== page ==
Cost Increases From Grocery Suppliers To Supermarkets Increase 8.3 Percent In June

supplier cost increases

Supplier costs rose again year on year in June, but momentum in the cost increases to supermarkets has continued to moderate compared with 2022. The Infometrics-Foodstuffs New Zealand Grocery Supplier Cost Index (GSCI) showed an 8.3 percent per annum (pa) increase in what suppliers charged supermarkets for goods in June 2023 compared to a year ago.

“The 8.3 percent pa increase in the GSCI is a further improvement on the 8.8 percent pa pace recorded in May and higher annual increases before that,” said Infometrics Chief Executive and Principal Economist Brad Olsen.

Monthly increases in the last three months have been less intense than the more significant rises in late 2022. However, they are still around triple the pre-pandemic monthly rate.”

Olsen continued that it was necessary to stress that actual costs weren’t falling overall, far from it, but cost increases weren’t as fast-paced as they had been before, a sign of easing pressure on costs generally.

The Infometrics-Foodstuffs New Zealand Grocery Supplier Cost Index (GSCI), commissioned by Foodstuffs New Zealand, measures the change in the cost of grocery goods charged by suppliers to the Foodstuffs North Island and South Island cooperatives.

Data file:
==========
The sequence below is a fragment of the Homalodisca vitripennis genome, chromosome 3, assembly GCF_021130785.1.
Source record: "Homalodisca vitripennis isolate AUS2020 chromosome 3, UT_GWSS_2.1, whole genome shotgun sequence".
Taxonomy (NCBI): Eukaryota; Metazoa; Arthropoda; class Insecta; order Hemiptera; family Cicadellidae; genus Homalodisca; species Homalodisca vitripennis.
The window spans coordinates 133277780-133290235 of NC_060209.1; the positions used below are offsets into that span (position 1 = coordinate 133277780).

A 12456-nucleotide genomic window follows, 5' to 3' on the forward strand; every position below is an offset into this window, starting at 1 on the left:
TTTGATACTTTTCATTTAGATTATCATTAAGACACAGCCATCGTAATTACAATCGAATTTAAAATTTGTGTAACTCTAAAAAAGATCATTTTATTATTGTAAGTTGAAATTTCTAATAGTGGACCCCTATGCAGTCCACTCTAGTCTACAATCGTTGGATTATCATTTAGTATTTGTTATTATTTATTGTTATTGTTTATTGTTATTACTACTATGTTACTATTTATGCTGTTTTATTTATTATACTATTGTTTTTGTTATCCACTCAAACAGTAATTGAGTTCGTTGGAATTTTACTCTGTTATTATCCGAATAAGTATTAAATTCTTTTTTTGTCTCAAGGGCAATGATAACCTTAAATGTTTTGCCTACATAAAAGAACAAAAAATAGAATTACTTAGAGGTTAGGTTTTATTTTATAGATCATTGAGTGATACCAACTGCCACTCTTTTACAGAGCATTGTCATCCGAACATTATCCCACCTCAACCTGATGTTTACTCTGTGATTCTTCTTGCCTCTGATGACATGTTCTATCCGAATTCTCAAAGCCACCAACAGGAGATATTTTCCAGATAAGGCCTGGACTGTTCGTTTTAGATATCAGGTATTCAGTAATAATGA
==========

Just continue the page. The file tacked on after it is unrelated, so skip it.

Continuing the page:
The Index utilises detailed Foodstuffs NZ data across over 60,000 products Foodstuffs buys to stock in store, making it the largest dataset of its type in New Zealand to give a real-time view of supplier cost changes.

Every month, the Index tracks what it costs supermarkets to buy the goods to put on the shelf. Previous analysis showed that supplier costs were the major component of supermarket prices, representing two-thirds of the on-shelf price.

“Input cost indicators continue to show a moderation of further pressure too. Global food prices show an improvement, and increased imported food costs have moderated since the start of 2023.”

According to Olsen, domestic food input costs are still rising, but at a less intense rate than previously. Imported food prices rose by 13 percent pa in the first quarter of 2023, a slower pace than the 26 percent pa recorded at the end of 2022.

“Supplier costs rose across all departments again in June, although the annual change for most departments showed a further moderation as costs rise at a less intense pace than previously.”

Olsen stated that bakery costs rose monthly, with more significant rises in chilled foods and groceries. The increase in chilled food was driven by higher costs for dairy and chilled meats, and more significant cost increases for grains, chips, and noodles drove the rise in grocery costs.

“Over 4,000 items increased in cost in June 2023, about two and a half times the number back in June 2020. The latest result is still among the top 20 months for the highest number of items increasing in cost.”